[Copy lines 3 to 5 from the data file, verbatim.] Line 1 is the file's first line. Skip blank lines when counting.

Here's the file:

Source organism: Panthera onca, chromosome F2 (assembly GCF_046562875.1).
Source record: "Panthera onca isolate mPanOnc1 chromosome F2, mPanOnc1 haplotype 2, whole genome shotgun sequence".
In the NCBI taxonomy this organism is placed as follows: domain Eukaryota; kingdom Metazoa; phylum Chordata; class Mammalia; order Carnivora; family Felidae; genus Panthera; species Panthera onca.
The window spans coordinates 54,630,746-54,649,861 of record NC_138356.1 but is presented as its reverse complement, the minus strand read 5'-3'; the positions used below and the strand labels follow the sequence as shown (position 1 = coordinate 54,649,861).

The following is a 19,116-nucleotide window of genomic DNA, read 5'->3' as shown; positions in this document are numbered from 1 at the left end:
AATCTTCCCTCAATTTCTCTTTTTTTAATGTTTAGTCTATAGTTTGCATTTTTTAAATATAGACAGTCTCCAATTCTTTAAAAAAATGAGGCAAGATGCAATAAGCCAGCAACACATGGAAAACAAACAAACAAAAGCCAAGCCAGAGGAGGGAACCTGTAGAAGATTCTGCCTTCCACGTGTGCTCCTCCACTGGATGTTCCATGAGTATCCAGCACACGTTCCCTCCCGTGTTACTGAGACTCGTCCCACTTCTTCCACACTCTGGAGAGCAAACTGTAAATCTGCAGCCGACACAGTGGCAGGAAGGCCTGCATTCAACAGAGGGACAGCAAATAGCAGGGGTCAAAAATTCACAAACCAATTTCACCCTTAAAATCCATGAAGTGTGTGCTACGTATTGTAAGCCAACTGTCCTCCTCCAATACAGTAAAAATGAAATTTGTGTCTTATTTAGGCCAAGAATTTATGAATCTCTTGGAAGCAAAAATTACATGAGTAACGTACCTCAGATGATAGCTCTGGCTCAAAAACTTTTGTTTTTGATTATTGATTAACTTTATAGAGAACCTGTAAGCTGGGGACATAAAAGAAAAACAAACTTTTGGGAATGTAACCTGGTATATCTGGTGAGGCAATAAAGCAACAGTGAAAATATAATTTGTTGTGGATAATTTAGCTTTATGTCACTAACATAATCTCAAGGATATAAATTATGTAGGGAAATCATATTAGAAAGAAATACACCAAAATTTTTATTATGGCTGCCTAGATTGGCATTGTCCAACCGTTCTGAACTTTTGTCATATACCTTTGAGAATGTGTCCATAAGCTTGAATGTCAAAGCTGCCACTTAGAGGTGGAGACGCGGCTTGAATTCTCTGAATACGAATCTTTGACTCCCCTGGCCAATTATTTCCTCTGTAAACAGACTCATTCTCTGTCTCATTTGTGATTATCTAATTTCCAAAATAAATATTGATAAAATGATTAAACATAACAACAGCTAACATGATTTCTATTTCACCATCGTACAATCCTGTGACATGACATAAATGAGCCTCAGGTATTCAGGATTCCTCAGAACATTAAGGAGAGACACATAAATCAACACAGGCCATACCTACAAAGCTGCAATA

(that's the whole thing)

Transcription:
In the NCBI taxonomy this organism is placed as follows: domain Eukaryota; kingdom Metazoa; phylum Chordata; class Mammalia; order Carnivora; family Felidae; genus Panthera; species Panthera onca.
The window spans coordinates 54,630,746-54,649,861 of record NC_138356.1 but is presented as its reverse complement, the minus strand read 5'-3'; the positions used below and the strand labels follow the sequence as shown (position 1 = coordinate 54,649,861).

The following is a 19,116-nucleotide window of genomic DNA, read 5'->3' as shown; positions in this document are numbered from 1 at the left end: